16. We have been given by the father a schedule of contact which has taken place since the order of the judge was made in October 2007, and it is apparent from that schedule -- although it seems to be in a different form for different members of the court    that, following the judge’s order, there was a contact on 20 October 2007; there was a contact on 9 December 2007, and it is common ground now that there has been a contact on 22 March of this year, but contact plainly has not taken place as the judge envisaged that it would.

17. The father is naturally upset and complains.  He says that he has had five years of applications to the court and here we are, five years later, effectively at stalemate.  There is no contact of any kind except for the most peripheral and indirect in relation to R, and the arrangement for contact with C, set in place by the judge,  was not working, and was not working, he says, because the mother has failed to honour her obligations in relation to it. 

18. The mother’s  response is that C is a girl of independent mind.  She is approaching fourteen, and she is fed up with the prospect of continuing court proceedings. This morning,  the mother has produced a letter said to be from C, which I propose to read because it affects what I have in mind to do. (It appears to be addressed to Coleridge J):

“Dear Judge,

 I am writing to you because I think it’s pathetic that you let my dad take my mum to court. 

You said you wouldn’t allow it until I was 15 or 16 which I’m 14 this year.

Since my dad has stopped taking my mum to court I have been doing well at school and now you have allowed him to take my mum to court you’re making it worse for me.

I think I’m old enough to make my own decisions on what I would like if I would like to stay at my dad’s house or not  I’m old enough to make my own decisions. 

I don’t think it’s fair that my dad is taking my mum to court and it’s an open court which is worrying for me because I’m not there to see what’s going on.

Could you tell me before you go to court what it’s about because that’s what worries me as well.”

19. Two points strike me immediately from that letter.  The first is that C may be under a complete misapprehension about the nature of these proceedings because she expresses an anxiety about staying with her father when the father’s principal concerns, as I understand at the moment at least, is to resume the visiting contact which he has been having in Bath; and secondly, in the final sentence, plainly C has a complete misunderstanding, or no understanding at all, about what the proceedings are for, and indeed such understanding as she does have would plainly appear to derive from her mother who, on a neutral view of the case, plainly does not have any form of positive relationship with the father, and equally plainly does not appear to have honoured her obligations to the judge in relation to the previous contact order.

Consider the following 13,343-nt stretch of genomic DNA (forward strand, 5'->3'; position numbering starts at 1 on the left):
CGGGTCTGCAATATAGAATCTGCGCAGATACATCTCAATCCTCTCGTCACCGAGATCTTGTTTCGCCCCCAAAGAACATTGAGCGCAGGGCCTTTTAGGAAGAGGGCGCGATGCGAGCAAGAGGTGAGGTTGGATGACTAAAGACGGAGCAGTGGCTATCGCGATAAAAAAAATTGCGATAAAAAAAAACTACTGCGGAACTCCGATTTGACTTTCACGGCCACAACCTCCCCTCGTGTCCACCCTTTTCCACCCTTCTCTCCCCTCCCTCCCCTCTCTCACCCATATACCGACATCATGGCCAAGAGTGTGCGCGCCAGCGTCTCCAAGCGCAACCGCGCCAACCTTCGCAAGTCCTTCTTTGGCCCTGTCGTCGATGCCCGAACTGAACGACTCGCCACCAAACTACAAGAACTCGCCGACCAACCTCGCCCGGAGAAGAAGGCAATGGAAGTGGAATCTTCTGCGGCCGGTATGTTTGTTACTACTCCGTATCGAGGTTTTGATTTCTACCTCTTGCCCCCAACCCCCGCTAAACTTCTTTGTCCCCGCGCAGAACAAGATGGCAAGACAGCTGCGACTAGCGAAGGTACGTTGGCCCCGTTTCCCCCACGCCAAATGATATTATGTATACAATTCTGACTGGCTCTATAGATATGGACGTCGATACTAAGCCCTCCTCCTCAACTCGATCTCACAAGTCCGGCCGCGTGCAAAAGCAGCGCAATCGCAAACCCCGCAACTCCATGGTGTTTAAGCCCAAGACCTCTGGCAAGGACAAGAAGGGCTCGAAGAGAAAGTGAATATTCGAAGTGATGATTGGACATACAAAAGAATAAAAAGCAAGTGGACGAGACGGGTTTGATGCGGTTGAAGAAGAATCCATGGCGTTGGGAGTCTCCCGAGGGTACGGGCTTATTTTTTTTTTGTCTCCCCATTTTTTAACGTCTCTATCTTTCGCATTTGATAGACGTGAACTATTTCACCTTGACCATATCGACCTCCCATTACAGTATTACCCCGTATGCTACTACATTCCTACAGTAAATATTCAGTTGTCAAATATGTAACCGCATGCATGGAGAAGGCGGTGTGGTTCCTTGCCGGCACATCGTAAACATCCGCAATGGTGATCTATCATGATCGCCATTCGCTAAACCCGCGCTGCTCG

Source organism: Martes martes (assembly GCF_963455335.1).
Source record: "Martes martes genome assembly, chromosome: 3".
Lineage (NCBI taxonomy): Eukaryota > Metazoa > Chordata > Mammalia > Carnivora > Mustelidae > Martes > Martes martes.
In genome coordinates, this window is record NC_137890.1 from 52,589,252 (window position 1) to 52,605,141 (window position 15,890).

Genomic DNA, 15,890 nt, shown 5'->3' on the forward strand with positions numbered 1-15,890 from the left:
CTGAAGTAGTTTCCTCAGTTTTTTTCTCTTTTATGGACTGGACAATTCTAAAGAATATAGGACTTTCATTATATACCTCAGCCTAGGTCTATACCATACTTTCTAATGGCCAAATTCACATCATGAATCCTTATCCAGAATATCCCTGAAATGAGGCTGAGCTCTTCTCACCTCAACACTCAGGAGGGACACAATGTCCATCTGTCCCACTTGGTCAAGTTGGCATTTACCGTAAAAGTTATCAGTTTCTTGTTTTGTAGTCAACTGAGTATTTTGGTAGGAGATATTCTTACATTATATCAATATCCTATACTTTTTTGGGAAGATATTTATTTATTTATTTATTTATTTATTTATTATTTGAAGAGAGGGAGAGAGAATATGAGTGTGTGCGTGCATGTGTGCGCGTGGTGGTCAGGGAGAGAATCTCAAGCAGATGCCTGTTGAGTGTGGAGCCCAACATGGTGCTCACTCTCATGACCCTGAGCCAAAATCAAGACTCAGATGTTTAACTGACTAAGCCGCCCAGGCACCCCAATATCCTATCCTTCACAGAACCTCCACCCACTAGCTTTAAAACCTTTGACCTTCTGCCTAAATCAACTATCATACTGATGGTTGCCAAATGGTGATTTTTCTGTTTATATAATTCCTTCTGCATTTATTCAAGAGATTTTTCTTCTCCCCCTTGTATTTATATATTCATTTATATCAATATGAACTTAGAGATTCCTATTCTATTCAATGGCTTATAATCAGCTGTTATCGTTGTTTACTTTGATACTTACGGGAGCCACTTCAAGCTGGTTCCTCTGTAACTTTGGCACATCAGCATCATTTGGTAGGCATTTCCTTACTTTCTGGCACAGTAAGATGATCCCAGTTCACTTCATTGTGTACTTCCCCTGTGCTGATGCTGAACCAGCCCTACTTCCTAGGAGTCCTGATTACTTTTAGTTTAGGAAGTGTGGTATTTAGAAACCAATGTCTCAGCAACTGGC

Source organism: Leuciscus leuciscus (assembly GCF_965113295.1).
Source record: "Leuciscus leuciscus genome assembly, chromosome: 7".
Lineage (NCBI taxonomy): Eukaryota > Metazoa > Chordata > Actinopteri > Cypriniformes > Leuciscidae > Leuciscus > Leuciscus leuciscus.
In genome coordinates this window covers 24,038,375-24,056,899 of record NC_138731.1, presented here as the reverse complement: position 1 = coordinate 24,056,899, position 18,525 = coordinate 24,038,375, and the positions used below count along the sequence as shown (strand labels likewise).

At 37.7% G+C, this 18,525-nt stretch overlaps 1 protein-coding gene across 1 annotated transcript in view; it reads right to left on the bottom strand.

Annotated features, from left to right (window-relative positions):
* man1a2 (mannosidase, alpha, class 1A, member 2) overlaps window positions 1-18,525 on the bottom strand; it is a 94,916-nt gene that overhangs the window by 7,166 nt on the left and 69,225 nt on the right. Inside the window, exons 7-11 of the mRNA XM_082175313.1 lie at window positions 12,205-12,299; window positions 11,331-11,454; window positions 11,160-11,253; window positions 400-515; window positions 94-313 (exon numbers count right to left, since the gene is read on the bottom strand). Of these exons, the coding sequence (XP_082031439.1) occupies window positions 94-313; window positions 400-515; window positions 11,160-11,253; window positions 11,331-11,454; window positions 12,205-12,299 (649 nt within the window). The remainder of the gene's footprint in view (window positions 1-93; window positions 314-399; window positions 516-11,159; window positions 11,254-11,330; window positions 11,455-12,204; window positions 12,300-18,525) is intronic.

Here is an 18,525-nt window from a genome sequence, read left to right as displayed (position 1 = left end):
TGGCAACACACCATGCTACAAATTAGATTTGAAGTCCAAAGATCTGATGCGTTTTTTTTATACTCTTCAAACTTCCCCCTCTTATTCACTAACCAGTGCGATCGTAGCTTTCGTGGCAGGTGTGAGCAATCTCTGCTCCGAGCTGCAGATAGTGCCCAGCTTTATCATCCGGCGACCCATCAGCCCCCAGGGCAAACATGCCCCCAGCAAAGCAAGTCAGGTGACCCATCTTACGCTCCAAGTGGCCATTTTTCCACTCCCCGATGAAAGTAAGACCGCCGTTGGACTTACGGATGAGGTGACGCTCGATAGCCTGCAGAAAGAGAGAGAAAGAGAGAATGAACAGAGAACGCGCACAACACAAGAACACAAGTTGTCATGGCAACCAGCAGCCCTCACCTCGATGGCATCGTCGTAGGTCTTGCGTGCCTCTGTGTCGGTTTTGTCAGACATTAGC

20. So the question returns and abides: what, if anything, can we do?  Mr Moat, in his oral submissions to us today, points out that we are dealing here with a judge of great experience and a High Court judge who exercises a very broad discretion who has taken a particular view of the case, not at first hearing but after many hearings and much difficulty, and that we should not therefore interfere and that if anything needs to be done, it should be done by Coleridge J and that if we are concerned about the position we should remit matters to him to enable him to make a further order.

21. Speaking for myself, the points which worry me about the case are these:  the first is that the judge has dispensed with the guardian on the basis that the guardian recommended a final order, which was in fact an order for contact, not an order allowing C to make her own arrangements – something the guardian said was not appropriate. There is thus no mechanism in place at all for any assistance to be given to C  or R or these warring parties as to future progress.

22. Secondly, the judge has also said that the “no order principle” should apply, but of course that principle normally operates in circumstances in which the parties do not need an order because they are cooperating and happy with what is happening and court intervention is not required.  Here the judge has deliberately shut out further applications under section 91(14) whilst at the same time effectively giving C the decision as to whether or not she should have contact with her father.

23. This is the third point which troubles me -  namely  that it is left to C, under the order, to make her own arrangements with her father;  something which should have been supported and facilitated by her mother and has plainly not been. The result is that the father has seen very little of C in the last six-to-nine months.

24. In these circumstances we are faced with a dilemma.  We recognise, of course, that the judge is exercising a very broad discretion.  At the same time this court plainly has a duty to ensure, in the best interests of these two children, that, if possible, they have a relationship with their father.  There is nothing in the papers that I have ready which would indicate that there is anything inappropriate in the relationship the father should be having with his two daughters, and indeed it is clear from earlier documentation that he did indeed have a very good relationship with C at an earlier stage and it is very much to C’s credit that she still wishes to maintain the relationship with him, notwithstanding the circumstances in which she is currently living.